Another point to keep in mind is that Singapore is undergoing a reference rate reform. Home buyers opting for a Sibor (Singapore Interbank Offered Rate) package should note that the reference rate will transition to Sora (Singapore Overnight Rate Average) in 2024.

Sibor refers to the rate at which Singapore banks can borrow money from each other via the interbank market, while Sora refers to the volume-weighted average rate of unsecured overnight interbank SGD transactions brokered in Singapore.

Data from financial research platform ValueChampion showed the lowest floating rate pegged to a board rate stands at one per cent, while the cheapest rate pegged to Sibor is 1.22 per cent.

For fixed rates, the lowest available in the market is 1.23 per cent. The lowest rates as at April 8 are unchanged from the previous week.

In addition to interest rates, property owners and investors should also pay attention to the lock-in period. This refers to the time period - and this varies for each package - when a penalty would apply if one somehow wishes to end the loan earlier than agreed. That can mean paying off the loan in full, refinancing, or even selling the property.

Other factors to consider include the ability to prepay during the lock-in period, whether you are looking to sell the property for capital gains, and whether you hope to extend the loan tenures to improve on cash flow and capitalise on lower rates.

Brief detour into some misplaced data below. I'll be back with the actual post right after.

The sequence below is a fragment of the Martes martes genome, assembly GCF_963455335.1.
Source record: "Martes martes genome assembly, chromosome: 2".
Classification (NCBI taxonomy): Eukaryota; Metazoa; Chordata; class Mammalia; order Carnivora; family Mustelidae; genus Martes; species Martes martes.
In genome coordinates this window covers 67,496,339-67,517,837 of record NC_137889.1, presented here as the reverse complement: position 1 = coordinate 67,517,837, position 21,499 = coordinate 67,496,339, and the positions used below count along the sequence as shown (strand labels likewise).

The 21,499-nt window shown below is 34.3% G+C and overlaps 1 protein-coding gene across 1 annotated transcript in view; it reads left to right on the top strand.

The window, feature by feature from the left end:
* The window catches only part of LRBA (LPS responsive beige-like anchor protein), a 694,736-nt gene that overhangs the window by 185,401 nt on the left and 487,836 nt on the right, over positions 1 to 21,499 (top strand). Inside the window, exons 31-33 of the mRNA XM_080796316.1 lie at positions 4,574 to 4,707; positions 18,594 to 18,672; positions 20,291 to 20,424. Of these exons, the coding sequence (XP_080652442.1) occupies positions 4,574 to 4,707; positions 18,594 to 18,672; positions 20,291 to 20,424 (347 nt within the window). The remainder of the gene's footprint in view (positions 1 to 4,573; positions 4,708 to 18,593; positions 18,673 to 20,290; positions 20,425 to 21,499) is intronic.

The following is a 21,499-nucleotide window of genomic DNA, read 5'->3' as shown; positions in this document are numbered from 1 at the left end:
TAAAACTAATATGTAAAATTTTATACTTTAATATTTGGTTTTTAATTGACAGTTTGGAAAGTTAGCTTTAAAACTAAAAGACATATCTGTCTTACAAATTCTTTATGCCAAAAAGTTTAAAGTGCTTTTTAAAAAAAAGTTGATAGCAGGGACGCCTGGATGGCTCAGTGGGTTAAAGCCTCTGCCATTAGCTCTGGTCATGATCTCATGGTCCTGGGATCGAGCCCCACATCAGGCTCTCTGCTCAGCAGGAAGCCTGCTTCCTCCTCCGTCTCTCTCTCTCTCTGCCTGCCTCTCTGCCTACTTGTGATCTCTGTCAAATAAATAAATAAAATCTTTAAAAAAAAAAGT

Those with existing mortgages should also review their loans to explore refinancing. Home Loan Whiz's Mr Quek suggested doing so four to six months before the end of the lock-in period.

Again, interest rates aren't the only things to consider. Instead, look at how potential savings from lower interest rates stack up against fees related to refinancing. These include legal and valuation fees, and sometimes penalty charges for early redemption, which may add up to a hefty sum.

OCBC's head of home loans Lee Mei Ling cautioned that those who have received legal fee subsidies may be required to pay back the amount if the loan is redeemed within the stipulated clawback period, which is typically 36 months.

Apart from refinancing with a new institution, you can also consider repricing with the same bank, which tends to be quicker and require less paperwork. Most banks charge an admin fee for repricing, which generally runs from S$200 to S$800.

As to how much buffer property investors should set aside to ensure that they are not overleveraged, Ms Lee pointed to the Total Debt Servicing Ratio (TDSR) framework, which mandates that the portion of a borrower's gross monthly income that goes into repaying monthly debt obligations should be capped at 60 per cent.

Financial institutions use a stress-test rate of 3.5 per cent, which means borrowers must maintain a TDSR of 60 per cent, even if interest rates were to rise to 3.5 per cent.

Maintaining a balance in your Central Provident Fund Ordinary Accounts also builds a buffer that is especially critical in the event of retrenchment, said Redbrick Mortgage Advisory's Mr Chng.


  • The Money Playbook is a new personal finance column that discusses how to take charge of your financial well-being. This is the sixth of an eight-part series.